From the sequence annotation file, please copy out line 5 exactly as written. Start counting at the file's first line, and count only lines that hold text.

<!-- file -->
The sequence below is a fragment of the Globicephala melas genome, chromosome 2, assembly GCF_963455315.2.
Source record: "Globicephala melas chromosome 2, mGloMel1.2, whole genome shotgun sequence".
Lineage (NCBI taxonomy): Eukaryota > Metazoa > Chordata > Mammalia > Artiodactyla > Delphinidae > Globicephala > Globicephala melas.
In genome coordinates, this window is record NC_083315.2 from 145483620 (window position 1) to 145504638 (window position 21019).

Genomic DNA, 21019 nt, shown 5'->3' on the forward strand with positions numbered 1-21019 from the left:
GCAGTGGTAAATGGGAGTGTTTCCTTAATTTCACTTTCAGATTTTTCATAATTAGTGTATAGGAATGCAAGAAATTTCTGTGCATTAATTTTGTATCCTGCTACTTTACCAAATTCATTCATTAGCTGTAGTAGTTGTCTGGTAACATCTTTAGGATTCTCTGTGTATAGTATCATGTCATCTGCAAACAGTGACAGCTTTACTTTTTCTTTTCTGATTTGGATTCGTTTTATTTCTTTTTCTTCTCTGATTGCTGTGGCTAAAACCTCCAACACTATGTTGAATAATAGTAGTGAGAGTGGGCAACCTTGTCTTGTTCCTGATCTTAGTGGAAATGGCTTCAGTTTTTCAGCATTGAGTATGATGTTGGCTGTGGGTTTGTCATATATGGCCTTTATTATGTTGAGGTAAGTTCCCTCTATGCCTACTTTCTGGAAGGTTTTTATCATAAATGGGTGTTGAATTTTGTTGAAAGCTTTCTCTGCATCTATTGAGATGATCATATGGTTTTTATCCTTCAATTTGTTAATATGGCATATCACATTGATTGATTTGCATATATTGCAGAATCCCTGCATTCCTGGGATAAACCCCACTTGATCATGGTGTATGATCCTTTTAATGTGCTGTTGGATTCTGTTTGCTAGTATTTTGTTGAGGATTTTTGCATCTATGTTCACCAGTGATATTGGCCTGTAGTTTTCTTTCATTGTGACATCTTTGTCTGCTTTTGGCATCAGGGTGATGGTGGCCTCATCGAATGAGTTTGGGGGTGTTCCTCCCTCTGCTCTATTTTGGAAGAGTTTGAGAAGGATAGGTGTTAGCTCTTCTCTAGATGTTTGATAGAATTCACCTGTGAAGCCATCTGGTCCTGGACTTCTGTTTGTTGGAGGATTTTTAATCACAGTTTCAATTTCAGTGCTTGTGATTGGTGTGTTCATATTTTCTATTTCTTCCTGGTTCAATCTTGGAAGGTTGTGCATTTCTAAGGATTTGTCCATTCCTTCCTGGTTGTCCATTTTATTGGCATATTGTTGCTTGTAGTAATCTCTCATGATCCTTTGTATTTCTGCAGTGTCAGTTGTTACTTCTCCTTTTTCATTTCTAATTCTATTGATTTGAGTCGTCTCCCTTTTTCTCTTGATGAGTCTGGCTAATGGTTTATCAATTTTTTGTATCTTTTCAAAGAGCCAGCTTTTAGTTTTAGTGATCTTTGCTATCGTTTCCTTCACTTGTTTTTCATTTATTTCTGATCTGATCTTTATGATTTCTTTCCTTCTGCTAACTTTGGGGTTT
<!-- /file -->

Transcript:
Genomic DNA, 21019 nt, shown 5'->3' on the forward strand with positions numbered 1-21019 from the left: